Another aspect of the film that diminishes the moral complexity of the film is the over-the-top and one-dimensional nature of the film's villain, the National Security Advisor. The audience is shown up front how much a weasel this guy is, and even though we still have doubts about Childers' innocence, our revulsion becomes diverted towards this oily character who suppresses evidence. I can see that the powers that be were trying to improve audience sympathy for Childers with such a move, but it seems more like an attempt to gloss over the film's central issue with a cop-out.
As the film's trial gets underway, the film's split personality continues to worsen. Plot points are raised yet never adequately pursued, and the resulting trial scenes are uneventful and unsurprising. The ambassador lies on the stand, and Hodges attempts to convince his wife to act as a rebuttal witness, yet this matter is dropped and quickly forgotten. The same thing happens to the issue of the evidence that the National Security Advisor has suppressed. With no surprise revelations or heart-wrenching dramatic conflict, the film's latter half betrays the promise of the film's first half.
And in speaking of the film's ending, it seems that the film ran out of time since many dangling plot threads end up being resolved off-screen and are communicated through the use of captions. Normally, you see this kind of thing in a documentary or in a film based on a real-life incident, as a means of following-up on the real-life players of the story. "Rules of Engagement" is far from a 'based on a true story' type of film, and the use of this last-minute narrative wrap-up is indicative of the lazy storytelling that permeates this film.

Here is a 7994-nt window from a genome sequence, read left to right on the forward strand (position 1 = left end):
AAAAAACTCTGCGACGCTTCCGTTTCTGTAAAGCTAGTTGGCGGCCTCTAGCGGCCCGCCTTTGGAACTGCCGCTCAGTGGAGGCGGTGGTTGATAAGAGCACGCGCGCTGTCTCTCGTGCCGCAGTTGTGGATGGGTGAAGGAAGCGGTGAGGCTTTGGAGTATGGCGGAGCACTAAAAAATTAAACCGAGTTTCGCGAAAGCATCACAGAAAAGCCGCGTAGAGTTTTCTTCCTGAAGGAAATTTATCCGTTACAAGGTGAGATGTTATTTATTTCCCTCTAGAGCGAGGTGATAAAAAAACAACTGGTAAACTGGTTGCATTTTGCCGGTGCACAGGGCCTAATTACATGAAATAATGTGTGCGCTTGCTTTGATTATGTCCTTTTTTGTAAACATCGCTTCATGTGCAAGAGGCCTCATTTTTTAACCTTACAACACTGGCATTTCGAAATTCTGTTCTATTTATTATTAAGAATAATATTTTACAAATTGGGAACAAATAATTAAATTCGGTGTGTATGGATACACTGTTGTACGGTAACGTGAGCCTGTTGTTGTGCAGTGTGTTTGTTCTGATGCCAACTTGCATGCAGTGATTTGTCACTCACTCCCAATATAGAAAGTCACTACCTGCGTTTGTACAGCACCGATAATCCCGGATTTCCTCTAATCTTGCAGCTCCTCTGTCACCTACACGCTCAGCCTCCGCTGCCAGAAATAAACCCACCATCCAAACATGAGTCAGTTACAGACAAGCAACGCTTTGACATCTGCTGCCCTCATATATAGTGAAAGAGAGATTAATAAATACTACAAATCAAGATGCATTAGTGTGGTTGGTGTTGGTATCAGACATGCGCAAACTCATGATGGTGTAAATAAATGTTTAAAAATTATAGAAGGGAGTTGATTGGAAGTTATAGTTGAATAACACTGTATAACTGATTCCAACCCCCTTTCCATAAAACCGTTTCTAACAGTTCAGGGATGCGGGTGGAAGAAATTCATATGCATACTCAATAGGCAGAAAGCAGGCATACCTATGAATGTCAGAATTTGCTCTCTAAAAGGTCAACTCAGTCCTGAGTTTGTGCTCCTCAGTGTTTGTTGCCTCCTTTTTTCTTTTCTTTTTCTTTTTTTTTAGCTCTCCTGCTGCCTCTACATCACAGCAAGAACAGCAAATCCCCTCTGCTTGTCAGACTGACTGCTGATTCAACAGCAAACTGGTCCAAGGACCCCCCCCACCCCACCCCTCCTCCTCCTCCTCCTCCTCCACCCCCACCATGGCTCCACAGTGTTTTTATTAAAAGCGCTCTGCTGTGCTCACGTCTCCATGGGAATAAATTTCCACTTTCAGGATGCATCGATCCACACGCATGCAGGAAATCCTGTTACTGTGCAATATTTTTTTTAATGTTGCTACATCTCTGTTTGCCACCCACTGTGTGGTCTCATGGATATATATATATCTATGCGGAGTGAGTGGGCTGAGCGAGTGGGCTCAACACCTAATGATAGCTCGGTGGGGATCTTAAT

Performance-wise, Jackson, Jones, and Pearce acquit themselves well, even though the script can't seem to decide what to do with their characters. I found it particularly refreshing to see Jones in a different type of role than we are used to seeing him in. Lately, we have seen Jones doing his "Fugitive" shtick, playing characters that know-it-all and are highly-confident in their ability to 'get their man'-- in this film, his character is a broken man who is unsure of himself and his ability to defend his friend from some serious charges.
"Rules of Engagement" calls to mind a number of better military dramas, particularly "A Few Good Men". Unfortunately, the scatterbrained approach to storytelling is a serious detriment to the film's emotional impact. While it may be passable entertainment for those who like the film's mix of combat and courtroom drama, or find Jackson and Jones appealing, the ambiguous take on the subject matter makes "Rules of Engagement" not as engaging as one would expect.